for Donald Sheehan
This is the day of Hiroshima,
the flashpoint day of bodies, bright
as the briefest star. And
you remind me
that this day is also a high holy
the transfiguration, when Christ
on the mountain and in the company
disciples, became light just as
Japanese bodies became light.
I am sitting on a gray folding chair
thinking about connections—August
my God—the day my father died.
not taking my eyes from the compassion
in your face, I stumble back to
my tenth summer,
the phone call that blasted something
Suicide leaves survivors wanting
to explain it, the way even now
some cloaked guide to step from
of a casket saying:
is how it was.
Noontime, on the gentle slope of
a woman tells me on this day
last year, she set flowers and candles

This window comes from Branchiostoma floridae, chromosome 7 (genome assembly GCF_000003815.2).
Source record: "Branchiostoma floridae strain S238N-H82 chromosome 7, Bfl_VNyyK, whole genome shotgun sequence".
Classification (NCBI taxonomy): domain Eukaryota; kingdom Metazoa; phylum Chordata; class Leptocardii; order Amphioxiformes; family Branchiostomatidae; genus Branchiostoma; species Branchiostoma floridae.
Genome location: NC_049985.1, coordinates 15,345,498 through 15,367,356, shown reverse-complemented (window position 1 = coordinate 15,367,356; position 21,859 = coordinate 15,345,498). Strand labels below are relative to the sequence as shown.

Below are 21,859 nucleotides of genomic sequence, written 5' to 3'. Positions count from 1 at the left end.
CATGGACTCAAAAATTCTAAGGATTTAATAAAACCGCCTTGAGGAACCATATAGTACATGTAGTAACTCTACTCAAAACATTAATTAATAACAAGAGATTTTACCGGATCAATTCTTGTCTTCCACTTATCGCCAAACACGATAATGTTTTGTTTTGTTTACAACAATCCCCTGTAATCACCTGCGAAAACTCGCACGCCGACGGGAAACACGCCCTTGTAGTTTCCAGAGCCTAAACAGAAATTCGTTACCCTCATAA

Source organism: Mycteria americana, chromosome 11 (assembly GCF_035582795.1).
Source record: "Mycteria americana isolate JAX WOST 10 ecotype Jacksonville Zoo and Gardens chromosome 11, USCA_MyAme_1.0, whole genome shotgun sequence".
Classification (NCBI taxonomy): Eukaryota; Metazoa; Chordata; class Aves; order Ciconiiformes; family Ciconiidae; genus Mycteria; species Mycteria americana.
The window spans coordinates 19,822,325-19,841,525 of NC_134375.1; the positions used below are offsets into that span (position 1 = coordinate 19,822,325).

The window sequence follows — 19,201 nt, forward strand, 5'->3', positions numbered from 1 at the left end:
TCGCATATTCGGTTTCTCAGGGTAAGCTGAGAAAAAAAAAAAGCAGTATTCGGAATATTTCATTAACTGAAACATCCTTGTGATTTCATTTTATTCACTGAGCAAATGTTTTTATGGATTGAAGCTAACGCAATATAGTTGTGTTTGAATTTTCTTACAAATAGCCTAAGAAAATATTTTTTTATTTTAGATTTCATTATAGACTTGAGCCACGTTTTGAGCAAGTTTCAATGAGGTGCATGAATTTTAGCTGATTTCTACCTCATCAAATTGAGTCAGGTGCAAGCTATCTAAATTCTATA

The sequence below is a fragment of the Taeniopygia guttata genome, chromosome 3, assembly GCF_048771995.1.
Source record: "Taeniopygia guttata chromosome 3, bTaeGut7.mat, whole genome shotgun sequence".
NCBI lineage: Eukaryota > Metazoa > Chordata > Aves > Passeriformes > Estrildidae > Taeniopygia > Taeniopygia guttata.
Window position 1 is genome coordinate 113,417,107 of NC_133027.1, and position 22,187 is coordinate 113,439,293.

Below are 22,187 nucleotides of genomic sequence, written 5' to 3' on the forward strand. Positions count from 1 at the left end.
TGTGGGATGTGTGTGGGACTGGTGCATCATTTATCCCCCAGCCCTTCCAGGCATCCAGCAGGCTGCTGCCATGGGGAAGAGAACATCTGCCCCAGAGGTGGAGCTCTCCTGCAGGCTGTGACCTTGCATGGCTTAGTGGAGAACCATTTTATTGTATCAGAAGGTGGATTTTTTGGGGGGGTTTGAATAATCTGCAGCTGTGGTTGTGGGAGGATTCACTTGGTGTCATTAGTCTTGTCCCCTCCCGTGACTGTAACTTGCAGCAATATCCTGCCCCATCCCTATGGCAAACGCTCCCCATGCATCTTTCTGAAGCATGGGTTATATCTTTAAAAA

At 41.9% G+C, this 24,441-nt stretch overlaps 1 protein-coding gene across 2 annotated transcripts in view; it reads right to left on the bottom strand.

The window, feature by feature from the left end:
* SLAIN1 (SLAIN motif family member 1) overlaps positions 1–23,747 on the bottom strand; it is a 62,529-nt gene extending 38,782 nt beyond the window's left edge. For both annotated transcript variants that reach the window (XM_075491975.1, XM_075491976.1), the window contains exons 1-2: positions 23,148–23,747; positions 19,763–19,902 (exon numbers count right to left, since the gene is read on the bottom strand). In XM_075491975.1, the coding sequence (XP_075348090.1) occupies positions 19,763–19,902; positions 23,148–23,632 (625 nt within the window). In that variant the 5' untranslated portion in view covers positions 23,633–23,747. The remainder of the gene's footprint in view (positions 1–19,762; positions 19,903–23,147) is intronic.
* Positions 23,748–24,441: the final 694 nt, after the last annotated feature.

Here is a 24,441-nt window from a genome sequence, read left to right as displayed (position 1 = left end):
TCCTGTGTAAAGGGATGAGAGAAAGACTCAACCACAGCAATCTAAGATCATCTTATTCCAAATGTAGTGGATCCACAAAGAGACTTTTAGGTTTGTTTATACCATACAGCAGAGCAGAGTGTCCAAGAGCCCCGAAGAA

adrift on a long river for the world.
And I wonder how, against the immensity
of Christ or of arms, incandescent
in a cruel
cloud, one small death can matter,
can share the same syllables in
the same vowels floating across
the vaporous air.
My father. My father.
Later, from one small bedroom window,
I watch the soft arching of Mt.
a blue sky and a cloud rising,
a lightning rod atop a cupola.
The day gathers itself: this festival,
Hiroshima, these hills, your voice,
and yes, Christ, in whom I may not
and the suicide of my father, all
into this pine-laden air, all rising
and igniting like candles,
like a procession of flowers and
over these wavering White Mountains.
Place, Franconia, New Hampshire)
© by Patricia Fargnoli